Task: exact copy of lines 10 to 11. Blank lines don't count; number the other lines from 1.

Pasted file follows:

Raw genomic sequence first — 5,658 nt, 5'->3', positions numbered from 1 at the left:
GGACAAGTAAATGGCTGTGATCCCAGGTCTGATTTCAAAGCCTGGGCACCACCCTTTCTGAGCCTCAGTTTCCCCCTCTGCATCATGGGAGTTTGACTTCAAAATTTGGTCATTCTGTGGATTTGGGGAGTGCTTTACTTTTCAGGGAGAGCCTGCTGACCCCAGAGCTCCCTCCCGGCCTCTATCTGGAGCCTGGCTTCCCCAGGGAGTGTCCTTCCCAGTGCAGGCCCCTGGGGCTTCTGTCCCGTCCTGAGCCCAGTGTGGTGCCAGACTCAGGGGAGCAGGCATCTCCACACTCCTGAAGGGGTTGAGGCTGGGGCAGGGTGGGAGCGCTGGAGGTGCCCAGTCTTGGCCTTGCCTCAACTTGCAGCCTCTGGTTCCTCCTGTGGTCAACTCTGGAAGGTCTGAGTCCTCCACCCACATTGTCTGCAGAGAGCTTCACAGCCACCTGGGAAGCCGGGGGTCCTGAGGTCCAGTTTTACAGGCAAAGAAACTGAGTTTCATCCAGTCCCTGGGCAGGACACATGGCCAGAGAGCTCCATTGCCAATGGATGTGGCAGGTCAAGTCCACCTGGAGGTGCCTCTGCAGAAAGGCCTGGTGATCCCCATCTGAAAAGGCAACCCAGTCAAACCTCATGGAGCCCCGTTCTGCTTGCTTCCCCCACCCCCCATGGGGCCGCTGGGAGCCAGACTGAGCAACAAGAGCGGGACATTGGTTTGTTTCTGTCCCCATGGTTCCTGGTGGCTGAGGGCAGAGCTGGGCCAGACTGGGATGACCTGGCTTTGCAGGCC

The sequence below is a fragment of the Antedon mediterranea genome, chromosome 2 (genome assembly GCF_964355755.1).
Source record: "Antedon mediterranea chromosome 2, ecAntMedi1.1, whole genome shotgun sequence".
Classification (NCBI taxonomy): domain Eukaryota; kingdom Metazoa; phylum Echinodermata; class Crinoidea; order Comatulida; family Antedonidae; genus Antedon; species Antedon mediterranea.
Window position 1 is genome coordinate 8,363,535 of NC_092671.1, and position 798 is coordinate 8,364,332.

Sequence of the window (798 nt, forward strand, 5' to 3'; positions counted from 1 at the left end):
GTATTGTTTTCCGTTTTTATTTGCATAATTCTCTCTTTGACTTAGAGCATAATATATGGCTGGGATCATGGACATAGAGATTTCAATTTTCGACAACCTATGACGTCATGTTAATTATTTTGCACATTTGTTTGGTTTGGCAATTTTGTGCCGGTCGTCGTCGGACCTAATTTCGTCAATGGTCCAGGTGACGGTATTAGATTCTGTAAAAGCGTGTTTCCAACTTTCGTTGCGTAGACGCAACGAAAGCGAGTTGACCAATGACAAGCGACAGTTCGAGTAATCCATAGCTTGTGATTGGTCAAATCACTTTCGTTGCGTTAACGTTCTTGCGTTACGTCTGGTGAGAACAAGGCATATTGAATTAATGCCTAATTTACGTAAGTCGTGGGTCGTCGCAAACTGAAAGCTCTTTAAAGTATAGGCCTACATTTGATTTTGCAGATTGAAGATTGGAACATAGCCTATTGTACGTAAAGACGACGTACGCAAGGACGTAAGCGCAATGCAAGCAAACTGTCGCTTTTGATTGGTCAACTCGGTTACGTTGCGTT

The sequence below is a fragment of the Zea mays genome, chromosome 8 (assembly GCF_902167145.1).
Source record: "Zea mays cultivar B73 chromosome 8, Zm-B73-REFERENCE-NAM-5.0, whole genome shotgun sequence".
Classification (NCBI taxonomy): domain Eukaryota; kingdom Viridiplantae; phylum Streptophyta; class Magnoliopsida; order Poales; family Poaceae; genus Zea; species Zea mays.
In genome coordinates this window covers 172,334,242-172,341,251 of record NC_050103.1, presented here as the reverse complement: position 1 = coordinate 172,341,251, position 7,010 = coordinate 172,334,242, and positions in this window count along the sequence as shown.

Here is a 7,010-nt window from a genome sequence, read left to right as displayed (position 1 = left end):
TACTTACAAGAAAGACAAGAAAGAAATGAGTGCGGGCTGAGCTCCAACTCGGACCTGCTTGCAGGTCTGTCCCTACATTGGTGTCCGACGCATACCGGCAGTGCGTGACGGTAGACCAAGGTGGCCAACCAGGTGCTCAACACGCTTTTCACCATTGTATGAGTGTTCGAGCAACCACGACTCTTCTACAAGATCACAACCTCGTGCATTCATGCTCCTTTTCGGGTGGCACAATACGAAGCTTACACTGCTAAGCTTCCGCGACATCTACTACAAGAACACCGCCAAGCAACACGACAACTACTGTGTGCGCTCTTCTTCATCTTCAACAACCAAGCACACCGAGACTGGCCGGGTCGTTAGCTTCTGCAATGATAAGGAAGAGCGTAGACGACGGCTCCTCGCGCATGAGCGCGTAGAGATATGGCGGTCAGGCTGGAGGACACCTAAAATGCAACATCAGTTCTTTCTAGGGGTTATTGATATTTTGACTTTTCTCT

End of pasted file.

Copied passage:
Source record: "Zea mays cultivar B73 chromosome 8, Zm-B73-REFERENCE-NAM-5.0, whole genome shotgun sequence".
Classification (NCBI taxonomy): domain Eukaryota; kingdom Viridiplantae; phylum Streptophyta; class Magnoliopsida; order Poales; family Poaceae; genus Zea; species Zea mays.